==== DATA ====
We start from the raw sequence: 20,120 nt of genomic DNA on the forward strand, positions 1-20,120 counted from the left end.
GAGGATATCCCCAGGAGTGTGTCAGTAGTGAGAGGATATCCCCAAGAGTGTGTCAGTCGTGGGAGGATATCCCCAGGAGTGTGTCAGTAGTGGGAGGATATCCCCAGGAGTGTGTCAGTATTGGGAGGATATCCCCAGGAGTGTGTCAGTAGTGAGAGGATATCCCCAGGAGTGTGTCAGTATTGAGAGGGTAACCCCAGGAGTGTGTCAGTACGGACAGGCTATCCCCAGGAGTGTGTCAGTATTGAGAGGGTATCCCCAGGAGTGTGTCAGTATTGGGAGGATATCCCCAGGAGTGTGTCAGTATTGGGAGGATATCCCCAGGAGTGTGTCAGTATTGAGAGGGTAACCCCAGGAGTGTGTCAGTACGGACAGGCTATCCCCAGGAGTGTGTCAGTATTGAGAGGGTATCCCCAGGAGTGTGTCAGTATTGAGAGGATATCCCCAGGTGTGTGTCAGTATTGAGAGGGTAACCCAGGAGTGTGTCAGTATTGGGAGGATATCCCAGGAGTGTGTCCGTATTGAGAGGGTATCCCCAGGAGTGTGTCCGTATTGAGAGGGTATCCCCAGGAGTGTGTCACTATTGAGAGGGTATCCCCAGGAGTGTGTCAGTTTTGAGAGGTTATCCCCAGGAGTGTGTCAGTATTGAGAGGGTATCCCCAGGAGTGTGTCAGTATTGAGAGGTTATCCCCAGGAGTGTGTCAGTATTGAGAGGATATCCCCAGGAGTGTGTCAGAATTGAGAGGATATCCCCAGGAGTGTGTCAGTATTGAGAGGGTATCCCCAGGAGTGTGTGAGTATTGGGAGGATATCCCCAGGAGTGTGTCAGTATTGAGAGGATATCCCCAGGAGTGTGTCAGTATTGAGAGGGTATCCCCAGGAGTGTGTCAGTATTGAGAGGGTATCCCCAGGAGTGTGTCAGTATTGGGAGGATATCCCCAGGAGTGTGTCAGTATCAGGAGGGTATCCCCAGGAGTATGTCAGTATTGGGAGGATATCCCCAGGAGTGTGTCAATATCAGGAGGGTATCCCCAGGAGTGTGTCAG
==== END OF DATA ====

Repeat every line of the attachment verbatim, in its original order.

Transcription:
We start from the raw sequence: 20,120 nt of genomic DNA on the forward strand, positions 1-20,120 counted from the left end.
GAGGATATCCCCAGGAGTGTGTCAGTAGTGAGAGGATATCCCCAAGAGTGTGTCAGTCGTGGGAGGATATCCCCAGGAGTGTGTCAGTAGTGGGAGGATATCCCCAGGAGTGTGTCAGTATTGGGAGGATATCCCCAGGAGTGTGTCAGTAGTGAGAGGATATCCCCAGGAGTGTGTCAGTATTGAGAGGGTAACCCCAGGAGTGTGTCAGTACGGACAGGCTATCCCCAGGAGTGTGTCAGTATTGAGAGGGTATCCCCAGGAGTGTGTCAGTATTGGGAGGATATCCCCAGGAGTGTGTCAGTATTGGGAGGATATCCCCAGGAGTGTGTCAGTATTGAGAGGGTAACCCCAGGAGTGTGTCAGTACGGACAGGCTATCCCCAGGAGTGTGTCAGTATTGAGAGGGTATCCCCAGGAGTGTGTCAGTATTGAGAGGATATCCCCAGGTGTGTGTCAGTATTGAGAGGGTAACCCAGGAGTGTGTCAGTATTGGGAGGATATCCCAGGAGTGTGTCCGTATTGAGAGGGTATCCCCAGGAGTGTGTCCGTATTGAGAGGGTATCCCCAGGAGTGTGTCACTATTGAGAGGGTATCCCCAGGAGTGTGTCAGTTTTGAGAGGTTATCCCCAGGAGTGTGTCAGTATTGAGAGGGTATCCCCAGGAGTGTGTCAGTATTGAGAGGTTATCCCCAGGAGTGTGTCAGTATTGAGAGGATATCCCCAGGAGTGTGTCAGAATTGAGAGGATATCCCCAGGAGTGTGTCAGTATTGAGAGGGTATCCCCAGGAGTGTGTGAGTATTGGGAGGATATCCCCAGGAGTGTGTCAGTATTGAGAGGATATCCCCAGGAGTGTGTCAGTATTGAGAGGGTATCCCCAGGAGTGTGTCAGTATTGAGAGGGTATCCCCAGGAGTGTGTCAGTATTGGGAGGATATCCCCAGGAGTGTGTCAGTATCAGGAGGGTATCCCCAGGAGTATGTCAGTATTGGGAGGATATCCCCAGGAGTGTGTCAATATCAGGAGGGTATCCCCAGGAGTGTGTCAG